Wednesday, February 14, 2018

Antidepressants May Reduce Opioid Use in Patients With Comorbid Depression, Chronic Pain

Patients experiencing chronic pain and depression may be more likely to stop taking opioids if they adhere to their antidepressants, reports a study published in the British Journal of Psychiatry. Further analysis also suggests that halting opioid use contributes to improvements in depression.

“Depression can worsen pain and is common in patients who remain long-term prescription opioid users,” Jeffrey Scherrer, Ph.D., of the Saint Louis University School of Medicine said in a press release. “Effective depression treatment may break the mutually reinforcing opioid-depression relationship and increase the likelihood of successful opioid cessation.”

Scherrer and colleagues analyzed electronic medical records from the Veterans Health Administration for this study. They identified 2,821 patients who received antidepressants for a new diagnosis of depression following at least 90 days of opioid use for chronic pain (excluding cancer pain or HIV pain). Of this group, 1,077 of the patients were adherent to antidepressants (took at least 80% of their prescribed amount) and 1,744 were not.

The authors calculated that antidepressant adherence was associated with a 24% greater likelihood of opioid cessation; this association was not related to duration of opioid use, degree of pain, or number of other medical comorbidities.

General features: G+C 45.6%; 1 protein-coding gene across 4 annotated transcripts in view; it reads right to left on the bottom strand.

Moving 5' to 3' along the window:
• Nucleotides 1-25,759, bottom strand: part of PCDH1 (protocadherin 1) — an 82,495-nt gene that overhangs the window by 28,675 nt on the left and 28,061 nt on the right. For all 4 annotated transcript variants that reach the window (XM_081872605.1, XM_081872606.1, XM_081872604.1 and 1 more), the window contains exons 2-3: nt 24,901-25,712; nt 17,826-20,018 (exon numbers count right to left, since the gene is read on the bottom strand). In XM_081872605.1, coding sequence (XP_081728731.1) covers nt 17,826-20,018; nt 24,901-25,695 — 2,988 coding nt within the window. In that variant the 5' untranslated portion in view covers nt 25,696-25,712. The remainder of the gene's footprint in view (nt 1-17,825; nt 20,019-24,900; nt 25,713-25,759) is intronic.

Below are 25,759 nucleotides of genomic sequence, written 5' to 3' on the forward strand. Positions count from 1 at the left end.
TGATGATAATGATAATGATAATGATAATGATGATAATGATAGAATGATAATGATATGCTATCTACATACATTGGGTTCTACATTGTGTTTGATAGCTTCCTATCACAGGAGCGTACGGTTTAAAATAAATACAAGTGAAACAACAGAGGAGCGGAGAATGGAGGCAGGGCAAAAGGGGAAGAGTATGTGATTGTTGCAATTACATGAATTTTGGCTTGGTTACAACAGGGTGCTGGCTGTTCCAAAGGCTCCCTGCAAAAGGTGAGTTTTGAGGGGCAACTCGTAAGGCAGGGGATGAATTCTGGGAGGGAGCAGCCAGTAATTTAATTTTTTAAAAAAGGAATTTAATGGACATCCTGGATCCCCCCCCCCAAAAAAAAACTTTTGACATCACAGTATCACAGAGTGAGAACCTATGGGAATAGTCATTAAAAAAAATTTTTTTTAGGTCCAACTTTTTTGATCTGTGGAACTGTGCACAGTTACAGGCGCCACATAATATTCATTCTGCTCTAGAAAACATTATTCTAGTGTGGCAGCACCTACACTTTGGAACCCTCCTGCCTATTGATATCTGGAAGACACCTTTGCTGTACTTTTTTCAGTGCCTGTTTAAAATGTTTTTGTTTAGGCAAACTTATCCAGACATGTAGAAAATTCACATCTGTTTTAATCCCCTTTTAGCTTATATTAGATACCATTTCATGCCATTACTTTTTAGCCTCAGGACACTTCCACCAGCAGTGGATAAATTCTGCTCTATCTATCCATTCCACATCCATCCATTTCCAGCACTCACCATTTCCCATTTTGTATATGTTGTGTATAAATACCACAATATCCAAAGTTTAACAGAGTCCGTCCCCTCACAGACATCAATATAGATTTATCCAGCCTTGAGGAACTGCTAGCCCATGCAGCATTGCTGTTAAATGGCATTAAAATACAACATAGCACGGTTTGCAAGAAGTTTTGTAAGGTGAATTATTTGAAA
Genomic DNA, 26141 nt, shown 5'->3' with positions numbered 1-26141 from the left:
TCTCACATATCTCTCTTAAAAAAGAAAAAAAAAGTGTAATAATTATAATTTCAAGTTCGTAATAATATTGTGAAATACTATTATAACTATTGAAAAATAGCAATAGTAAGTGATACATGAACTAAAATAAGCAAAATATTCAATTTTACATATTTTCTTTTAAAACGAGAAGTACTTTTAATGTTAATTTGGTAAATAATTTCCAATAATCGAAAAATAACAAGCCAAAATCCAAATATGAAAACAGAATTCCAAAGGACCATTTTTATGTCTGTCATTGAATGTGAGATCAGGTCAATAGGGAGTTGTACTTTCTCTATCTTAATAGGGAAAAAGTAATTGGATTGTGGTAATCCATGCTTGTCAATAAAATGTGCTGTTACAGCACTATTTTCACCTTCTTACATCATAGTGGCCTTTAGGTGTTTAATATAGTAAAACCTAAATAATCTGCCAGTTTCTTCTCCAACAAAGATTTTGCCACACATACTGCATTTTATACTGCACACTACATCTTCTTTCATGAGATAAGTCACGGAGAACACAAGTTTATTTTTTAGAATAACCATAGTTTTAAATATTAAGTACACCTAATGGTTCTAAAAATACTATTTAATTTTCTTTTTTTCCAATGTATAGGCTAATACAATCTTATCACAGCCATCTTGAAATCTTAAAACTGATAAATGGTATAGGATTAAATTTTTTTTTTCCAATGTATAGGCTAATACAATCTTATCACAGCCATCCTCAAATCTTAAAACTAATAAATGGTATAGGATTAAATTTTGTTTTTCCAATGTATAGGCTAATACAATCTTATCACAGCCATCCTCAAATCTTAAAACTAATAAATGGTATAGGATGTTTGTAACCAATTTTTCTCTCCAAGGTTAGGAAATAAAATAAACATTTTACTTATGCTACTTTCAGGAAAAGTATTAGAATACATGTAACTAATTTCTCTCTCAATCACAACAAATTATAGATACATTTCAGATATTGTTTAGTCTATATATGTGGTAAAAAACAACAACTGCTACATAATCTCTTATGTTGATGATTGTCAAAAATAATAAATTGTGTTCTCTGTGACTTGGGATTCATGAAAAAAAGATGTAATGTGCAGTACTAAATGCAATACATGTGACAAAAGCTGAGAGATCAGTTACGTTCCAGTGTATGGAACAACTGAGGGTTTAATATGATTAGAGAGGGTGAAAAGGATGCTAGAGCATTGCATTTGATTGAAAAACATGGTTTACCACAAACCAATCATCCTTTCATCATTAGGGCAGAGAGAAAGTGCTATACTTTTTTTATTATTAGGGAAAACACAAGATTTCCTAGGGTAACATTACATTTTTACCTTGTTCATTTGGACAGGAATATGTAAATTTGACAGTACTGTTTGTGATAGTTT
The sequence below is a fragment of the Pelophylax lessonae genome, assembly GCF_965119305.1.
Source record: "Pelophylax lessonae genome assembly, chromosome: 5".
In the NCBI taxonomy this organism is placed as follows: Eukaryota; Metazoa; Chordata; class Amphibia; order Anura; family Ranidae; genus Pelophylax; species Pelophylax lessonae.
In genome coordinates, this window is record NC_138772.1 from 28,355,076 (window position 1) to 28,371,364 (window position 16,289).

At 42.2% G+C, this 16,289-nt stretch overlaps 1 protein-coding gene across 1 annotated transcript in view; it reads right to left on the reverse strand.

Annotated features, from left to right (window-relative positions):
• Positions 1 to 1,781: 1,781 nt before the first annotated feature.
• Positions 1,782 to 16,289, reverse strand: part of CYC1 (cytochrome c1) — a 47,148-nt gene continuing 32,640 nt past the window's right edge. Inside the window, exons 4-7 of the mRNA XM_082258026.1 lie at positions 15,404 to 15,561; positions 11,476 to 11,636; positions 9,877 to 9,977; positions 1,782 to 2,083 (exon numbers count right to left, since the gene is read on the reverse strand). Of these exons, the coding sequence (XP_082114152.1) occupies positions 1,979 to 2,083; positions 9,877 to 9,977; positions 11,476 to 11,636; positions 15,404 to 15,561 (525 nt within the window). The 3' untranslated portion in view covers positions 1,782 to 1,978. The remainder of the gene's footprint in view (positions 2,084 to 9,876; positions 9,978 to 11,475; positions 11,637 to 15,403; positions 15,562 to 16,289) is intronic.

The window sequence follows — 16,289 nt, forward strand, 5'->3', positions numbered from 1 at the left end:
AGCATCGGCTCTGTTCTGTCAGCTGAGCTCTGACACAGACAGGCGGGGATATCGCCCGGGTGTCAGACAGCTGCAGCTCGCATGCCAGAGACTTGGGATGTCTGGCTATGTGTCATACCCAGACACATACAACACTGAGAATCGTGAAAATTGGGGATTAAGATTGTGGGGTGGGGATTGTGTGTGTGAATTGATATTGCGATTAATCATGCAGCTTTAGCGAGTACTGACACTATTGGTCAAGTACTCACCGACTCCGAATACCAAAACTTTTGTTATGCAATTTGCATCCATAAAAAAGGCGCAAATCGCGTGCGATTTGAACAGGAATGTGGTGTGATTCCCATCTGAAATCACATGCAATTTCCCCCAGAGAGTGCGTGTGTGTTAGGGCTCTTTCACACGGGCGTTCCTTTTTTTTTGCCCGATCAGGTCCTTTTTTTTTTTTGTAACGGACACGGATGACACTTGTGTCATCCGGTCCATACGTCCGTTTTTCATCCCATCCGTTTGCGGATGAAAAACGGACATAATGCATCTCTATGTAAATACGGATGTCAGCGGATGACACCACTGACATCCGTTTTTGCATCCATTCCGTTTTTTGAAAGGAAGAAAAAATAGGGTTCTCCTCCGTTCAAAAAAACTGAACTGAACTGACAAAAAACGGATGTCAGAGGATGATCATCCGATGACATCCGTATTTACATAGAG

An exploratory analysis of all four patient subgroups (adherent/nonadherent and opioid cessation/noncessation) revealed that patients who stopped using opioids—regardless of their adherence—showed greater improvements in their depressive symptoms. However, antidepressant adherent patients who stopped using opioids showed the greatest improvements.

While the authors cautioned more studies are needed to confirm these preliminary findings, they wrote “together, these results provide preliminary evidence that a reduction in depression may lead to OAU [opioid analgesic use] cessation … opioid taper paired with antidepressant medications could result in a faster reduction of depression symptoms and increase the likelihood of successful OAU cessation.”

To read more on this topic, see the Psychiatric News article “Many Prescription Opioids Go to Adults With Depression, Anxiety.”

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